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Jan 11, 2022, 02:34 PM
I just want to go fly!
walter3rd's Avatar
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is winter thermaling a lost cause?

during the cold days is it a bit of a lost cause to think about finding thermals? talking close to freezing temps etc. curious... thanks.
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Jan 11, 2022, 02:51 PM
Registered User
It all depends on how much solar energy makes it to the ground. Some of the best soaring days are cold. Look for clear days with noon time temps being at least 20 degrees above sunrise temps.
Jan 11, 2022, 03:43 PM
Balsa breaks better
Thermaler's Avatar
I thought the same when an OFB asked if I wanted to fly in January, thought he was nuts but went anyway. One of the many things I learned from Tiz, RIP Buddy.
Thermals form when the ground temp is warmer that the air temp so . . .

It is always nice to have a patch of ground not covered in snow.


Balsa Breaks Better
Woodys Forever
Jan 11, 2022, 04:34 PM
Registered User
No. Especially if you can fly over a heated building. Assuming you can keep your fingers from going numb. You don't actually NEED a heated building. It was 12 degrees and breezy here in the middle of the day. Too cold for me, but my guess is there were usable thermals. Make sure your battery still works when it's cold.

I used to have a servo that woukd flake out at 35°F or so. It was an electric powered model. The nimh batteries would run down in a minute or so, unless I put foam jackets on them and kept them in my pocket until just before use. Might have been interesting if they caught on fire.

Fingerless gloves are useful. Latex gloves under fingerless gloves are warmer but less sensitive.
Jan 11, 2022, 05:12 PM
Registered User
mlachow's Avatar
You loose some thermal strength from a lower sun angle and shorter days but the thermals are still there. You really want to look at the temperature difference through the day. As someone else mentioned, a 20 degree swing will usually a good sign. Since it is cold, try to get out when the thermals are going to be strongest. So that will be around mid-day. This shifts a little depending on where you are in a time zone., east side or west side.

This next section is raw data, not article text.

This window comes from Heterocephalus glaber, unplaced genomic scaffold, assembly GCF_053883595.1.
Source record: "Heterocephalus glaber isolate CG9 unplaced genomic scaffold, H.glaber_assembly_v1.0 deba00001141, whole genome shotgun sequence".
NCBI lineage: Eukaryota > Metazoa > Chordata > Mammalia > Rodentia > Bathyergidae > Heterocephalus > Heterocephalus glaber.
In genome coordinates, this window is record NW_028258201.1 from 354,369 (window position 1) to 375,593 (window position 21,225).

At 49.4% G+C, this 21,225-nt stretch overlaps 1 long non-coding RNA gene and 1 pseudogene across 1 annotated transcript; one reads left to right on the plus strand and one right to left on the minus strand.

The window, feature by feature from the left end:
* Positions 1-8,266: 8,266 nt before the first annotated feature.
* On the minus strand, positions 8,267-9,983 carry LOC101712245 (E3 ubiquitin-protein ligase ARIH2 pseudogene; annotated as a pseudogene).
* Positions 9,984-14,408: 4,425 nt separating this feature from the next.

If you want to confirm this without getting out in the cold, then just watch the birds. You will still see birds thermaling in the winter. There are also some nice thermals when the ground is snow covered. If you are flying some place that has some parking lots or large flat roof buildings around that is nice. If your MD address is correct, probably lean towards SW wind directions. The North days will probably be really cold and don't warm up anyway. But don't ignore E winds even if it is a thin overcast and the winds are light. You might be surprised by plentiful light lift.

I have also encountered some
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Jan 11, 2022, 06:32 PM
I just want to go fly!
walter3rd's Avatar
Thread OP
Thanks for the insight! Yes I’m in Maryland.
Jan 11, 2022, 07:49 PM
Registered User

You should go out and try it!

Yours, Greg
Jan 11, 2022, 10:27 PM
a.k.a. Bob Parks
bbbp's Avatar
These things work great for keeping hands and batteries warm!
Jan 12, 2022, 04:26 AM
Registered User

winter thermals

One place that works, but seems counter intuitive is over a frozen lake on a really cold day, especially if there is no snow on the ice. The ice is MUCH warmer than the air above it and can produce surprisingly strong thermals. Many years ago a Minneapolis glider guider friend of mine was doing a New Years Day Penguin Fly with a group. At one point they found themselves fairly high when the thermal finally topped out, formed a cumulus cloud and then closed in below them. Quite a few anxious moments as everyone tried to locate their planes.